People who are dying seem to connect with another reality. Could it be heaven, could it be the brain reacting to the lack of oxygen or blood flow? The message is the same either way; the person going through this process becomes disconnected but almost always is comfortable there.
Sometimes in the throes of death people will raise their hands. Sometimes family members can identify a task the dying person is doing with their hands, like knitting.
We’ve had the privilege to witness the sweetness of a dying person talking with their deceased mother or father. We’ve had patients calling to their deceased pets. Some people even ask other living family members to interact with their vision of a deceased relative.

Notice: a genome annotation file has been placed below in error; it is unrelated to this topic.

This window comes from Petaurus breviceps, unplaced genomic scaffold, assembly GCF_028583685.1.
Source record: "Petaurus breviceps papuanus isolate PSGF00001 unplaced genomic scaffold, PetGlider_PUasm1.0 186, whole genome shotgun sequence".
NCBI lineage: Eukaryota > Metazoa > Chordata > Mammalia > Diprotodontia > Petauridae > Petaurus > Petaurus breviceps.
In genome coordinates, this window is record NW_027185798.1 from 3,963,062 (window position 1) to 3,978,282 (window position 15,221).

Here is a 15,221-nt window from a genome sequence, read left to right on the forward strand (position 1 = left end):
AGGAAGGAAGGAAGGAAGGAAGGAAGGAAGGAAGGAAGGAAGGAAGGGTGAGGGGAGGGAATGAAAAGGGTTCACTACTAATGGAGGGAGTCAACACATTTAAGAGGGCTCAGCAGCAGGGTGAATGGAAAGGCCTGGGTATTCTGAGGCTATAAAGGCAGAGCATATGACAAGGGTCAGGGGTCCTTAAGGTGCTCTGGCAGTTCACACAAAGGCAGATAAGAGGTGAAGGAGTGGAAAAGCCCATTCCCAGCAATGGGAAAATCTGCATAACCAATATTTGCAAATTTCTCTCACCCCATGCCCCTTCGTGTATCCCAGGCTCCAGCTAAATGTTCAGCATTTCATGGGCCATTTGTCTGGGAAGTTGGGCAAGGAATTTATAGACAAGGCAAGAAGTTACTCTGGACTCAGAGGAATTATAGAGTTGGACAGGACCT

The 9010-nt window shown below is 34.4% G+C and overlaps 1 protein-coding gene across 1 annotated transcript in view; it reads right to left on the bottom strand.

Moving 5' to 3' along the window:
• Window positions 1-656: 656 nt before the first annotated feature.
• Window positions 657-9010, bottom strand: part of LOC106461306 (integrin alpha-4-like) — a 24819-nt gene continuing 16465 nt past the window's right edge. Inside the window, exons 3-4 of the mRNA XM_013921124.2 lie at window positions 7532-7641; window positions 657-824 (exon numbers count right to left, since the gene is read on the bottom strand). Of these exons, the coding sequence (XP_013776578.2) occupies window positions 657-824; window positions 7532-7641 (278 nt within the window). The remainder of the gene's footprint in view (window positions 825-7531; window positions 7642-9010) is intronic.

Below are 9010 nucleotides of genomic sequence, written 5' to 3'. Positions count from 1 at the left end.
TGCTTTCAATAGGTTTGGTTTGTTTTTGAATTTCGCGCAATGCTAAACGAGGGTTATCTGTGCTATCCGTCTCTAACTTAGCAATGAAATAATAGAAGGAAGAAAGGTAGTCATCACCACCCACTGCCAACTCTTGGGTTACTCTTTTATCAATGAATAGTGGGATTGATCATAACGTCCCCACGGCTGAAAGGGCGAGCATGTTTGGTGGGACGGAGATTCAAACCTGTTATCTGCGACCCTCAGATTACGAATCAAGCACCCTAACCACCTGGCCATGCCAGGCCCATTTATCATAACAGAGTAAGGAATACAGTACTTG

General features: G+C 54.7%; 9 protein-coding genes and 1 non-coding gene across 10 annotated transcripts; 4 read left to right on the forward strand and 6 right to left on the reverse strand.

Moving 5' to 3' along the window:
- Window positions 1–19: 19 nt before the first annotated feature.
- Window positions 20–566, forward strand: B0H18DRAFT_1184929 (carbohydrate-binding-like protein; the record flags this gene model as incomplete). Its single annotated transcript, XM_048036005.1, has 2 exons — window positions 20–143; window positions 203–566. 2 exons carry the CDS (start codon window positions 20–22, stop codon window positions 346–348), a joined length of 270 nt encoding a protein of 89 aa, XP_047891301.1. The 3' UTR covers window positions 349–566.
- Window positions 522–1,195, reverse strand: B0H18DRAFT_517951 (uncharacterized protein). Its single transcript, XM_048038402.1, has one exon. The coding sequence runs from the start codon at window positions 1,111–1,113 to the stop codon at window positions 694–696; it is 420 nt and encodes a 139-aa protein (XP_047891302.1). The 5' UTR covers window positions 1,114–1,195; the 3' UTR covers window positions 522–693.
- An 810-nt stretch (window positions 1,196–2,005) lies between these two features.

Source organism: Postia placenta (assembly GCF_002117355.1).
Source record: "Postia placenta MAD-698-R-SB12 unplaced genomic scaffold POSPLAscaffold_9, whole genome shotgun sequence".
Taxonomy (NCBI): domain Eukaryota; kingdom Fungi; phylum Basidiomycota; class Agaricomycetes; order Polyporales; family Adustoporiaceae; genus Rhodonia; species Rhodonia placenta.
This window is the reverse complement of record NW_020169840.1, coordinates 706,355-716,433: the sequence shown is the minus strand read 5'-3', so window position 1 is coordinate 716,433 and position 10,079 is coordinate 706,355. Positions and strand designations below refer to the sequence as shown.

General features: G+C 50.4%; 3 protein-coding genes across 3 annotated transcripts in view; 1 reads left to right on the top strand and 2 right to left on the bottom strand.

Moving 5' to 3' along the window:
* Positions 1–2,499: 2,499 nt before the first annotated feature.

I recall a hospice RN and I visiting with a family who had just moments before had a family member die. A few days later a ceremony took place in their yard. Rituals were performed and things were said and we looked up to see four eagles circling around above. There wasn’t just one but four; extremely unusual and powerful.
I recall a deceased patient’s spouse telling us that her husband told her that he would let her know he was okay by giving her white feathers after his death. She found white feathers in shoe boxes in closets that hadn’t been opened in years. She found white feathers under her car seat. Coincidence? Maybe—but it meant something significant to her. She was assured and comforted.
We hunger for resolution when someone dies. We want to know that what was wonderful about them still exists somewhere.
David Eichwald, MSW at The Cottage in the Meadow